Planting water wisteria in the gravel with tweezers
Why is My New Wisteria Plant Dying?
After you plant the wisteria, expect it to look good for the first couple of days. Then halfway through the first week, emersed leaves will start turning yellow and then brown, especially near the bottom of the stems. Once the leaves are brown, you can remove the leaves if you wish to avoid having excess rotting organics in your aquarium. If your wisteria is lacking in light and/or nutrients, the stems may turn brown and melt away. Cut off the brown, soggy stems and replant the healthy green parts of the wisteria. Then add more lighting or fertilizer as needed.
Emersed-grown leaves at the base of the stem tend to brown and melt off first.
How to Convert Your Wisteria from Emersed to Submersed Growth
The conversion phase can take anywhere from a couple of weeks to a couple of months, depending on the fish tank’s light, nutrient, and carbon dioxide (CO2) levels. For a low tech tank with dimmer lighting and no CO2 injection, it may take about a month for the first submersed leaves to appear. To speed up this process, use medium to high lighting for the aquarium. Place the wisteria directly under the light and make sure other plants don’t cover it with shade. Also, provide lots of nutrients in the water column using an all-in-one liquid fertilizer, and add a mineral supplement if you have soft water with low amounts of GH. CO2 injection is not required but will greatly shorten the conversion time since it provides more building blocks for the wisteria to use.
If you plant the wisteria in the substrate, try not to move it around. Every time you disturb the ground, it stops growing for a period of time while readjusting to the new location. Also, make sure the stems are not too tall and growing out of the water, or they may develop more emersed leaves instead of submersed leaves. If you are having trouble getting your wisteria to convert, try floating some stems where they can collect more light and CO2 at the water surface. Once they start growing a decent amount of roots, then you can try planting them in the substrate again. Finally, keep the water parameters, lighting, and fertilizer at stable levels because wisteria easily melts when its environmental conditions are volatile.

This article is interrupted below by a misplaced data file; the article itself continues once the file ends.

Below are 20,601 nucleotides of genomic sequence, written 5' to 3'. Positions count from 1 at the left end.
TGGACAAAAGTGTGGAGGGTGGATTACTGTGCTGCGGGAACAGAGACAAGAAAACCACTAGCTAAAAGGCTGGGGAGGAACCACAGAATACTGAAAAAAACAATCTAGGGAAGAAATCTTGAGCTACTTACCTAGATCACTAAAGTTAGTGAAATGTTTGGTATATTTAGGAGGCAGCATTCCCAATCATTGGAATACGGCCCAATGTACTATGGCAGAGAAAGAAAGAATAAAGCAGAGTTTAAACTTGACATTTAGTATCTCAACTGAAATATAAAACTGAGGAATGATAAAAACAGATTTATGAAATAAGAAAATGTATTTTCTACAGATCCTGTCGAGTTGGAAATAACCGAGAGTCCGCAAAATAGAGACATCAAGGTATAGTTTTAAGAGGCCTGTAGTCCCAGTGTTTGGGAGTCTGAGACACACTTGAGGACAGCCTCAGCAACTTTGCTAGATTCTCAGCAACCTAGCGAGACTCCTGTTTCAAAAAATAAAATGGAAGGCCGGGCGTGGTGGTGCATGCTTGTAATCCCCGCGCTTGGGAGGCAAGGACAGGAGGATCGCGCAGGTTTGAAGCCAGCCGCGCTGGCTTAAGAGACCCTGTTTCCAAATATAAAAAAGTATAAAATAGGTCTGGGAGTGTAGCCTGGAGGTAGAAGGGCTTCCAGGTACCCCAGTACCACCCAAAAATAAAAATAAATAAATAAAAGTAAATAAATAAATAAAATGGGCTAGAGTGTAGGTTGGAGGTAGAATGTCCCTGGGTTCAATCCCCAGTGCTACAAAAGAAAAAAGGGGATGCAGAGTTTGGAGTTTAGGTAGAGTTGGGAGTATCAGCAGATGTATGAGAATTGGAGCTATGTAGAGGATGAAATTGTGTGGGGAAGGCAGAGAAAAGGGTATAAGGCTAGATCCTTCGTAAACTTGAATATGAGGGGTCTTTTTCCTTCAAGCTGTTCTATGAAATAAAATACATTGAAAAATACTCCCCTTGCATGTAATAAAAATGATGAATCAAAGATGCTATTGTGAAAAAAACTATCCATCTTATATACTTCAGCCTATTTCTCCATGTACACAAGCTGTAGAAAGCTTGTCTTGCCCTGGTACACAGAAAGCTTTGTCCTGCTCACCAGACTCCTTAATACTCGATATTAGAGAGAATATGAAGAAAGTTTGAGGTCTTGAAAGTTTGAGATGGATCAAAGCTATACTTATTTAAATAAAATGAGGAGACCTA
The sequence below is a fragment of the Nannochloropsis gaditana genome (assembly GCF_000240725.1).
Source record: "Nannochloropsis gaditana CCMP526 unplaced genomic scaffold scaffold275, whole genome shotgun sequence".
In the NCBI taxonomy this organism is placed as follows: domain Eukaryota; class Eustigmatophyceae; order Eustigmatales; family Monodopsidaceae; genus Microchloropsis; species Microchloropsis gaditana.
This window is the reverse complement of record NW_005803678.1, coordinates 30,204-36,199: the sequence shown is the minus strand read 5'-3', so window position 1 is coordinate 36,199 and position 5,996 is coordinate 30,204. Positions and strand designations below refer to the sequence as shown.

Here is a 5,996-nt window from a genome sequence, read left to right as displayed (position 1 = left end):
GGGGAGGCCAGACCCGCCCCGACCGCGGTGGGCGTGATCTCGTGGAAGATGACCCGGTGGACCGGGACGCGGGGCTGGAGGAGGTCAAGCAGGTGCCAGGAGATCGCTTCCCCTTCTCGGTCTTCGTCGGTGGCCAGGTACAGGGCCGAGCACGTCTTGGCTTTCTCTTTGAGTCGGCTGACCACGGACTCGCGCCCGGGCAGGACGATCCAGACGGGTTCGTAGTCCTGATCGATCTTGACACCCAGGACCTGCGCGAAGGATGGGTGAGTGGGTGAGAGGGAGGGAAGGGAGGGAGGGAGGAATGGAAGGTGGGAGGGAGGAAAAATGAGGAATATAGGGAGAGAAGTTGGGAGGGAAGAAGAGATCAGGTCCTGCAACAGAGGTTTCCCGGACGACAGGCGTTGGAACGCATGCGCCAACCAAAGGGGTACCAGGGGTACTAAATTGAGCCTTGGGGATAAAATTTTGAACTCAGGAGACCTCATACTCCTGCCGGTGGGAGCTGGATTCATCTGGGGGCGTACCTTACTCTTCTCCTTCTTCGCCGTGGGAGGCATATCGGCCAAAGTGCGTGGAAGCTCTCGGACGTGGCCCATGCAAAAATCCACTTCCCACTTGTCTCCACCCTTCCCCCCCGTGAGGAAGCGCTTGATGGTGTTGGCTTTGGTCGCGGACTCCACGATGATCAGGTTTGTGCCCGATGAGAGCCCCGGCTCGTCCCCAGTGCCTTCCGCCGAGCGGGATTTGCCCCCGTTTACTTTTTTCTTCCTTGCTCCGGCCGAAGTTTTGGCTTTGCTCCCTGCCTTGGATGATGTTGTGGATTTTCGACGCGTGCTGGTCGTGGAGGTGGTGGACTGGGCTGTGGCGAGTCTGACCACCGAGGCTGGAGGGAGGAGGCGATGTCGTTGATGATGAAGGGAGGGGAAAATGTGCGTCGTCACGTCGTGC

At Aquarium Co-Op, we strive to source submersed-grown wisteria to jump start the conversion process and save you the hassle.
How to Propagate Water Wisteria
Once the plant becomes well-established, it can start growing like a weed at a rate of 0.5-3 inches (1-8 cm) per day. To prevent it from blocking all the light and outcompeting other plants, cut off the top half of the stems and replant the trimmings to propagate the wisteria. You can leave the bottom half of the stem in the ground, and it will eventually grow new leaves from the tip. However, if the bottom half is too “leggy” and lost most of its leaves during conversion or from lack of light, many people choose to remove it and plant the top half of the stem in its place. If the wisteria is floating, don’t let it cover more than 50% of the water surface, or else it may shade out other plants and cause stagnant, oxygen-deprived water.
The emersed leaves lower on the stems have developed holes and algae growth, whereas the new, submersed leaves at the tips of the stems are healthy and bright green. When several inches of submersed leaves have grown, you can cut off the healthy tips and replant them to replace the old, emersed-grown sections.Best of luck with your new wisteria. If you’re looking for more articles on live aquarium plants, make sure to check out the Planted Tanks section of our weekly blog.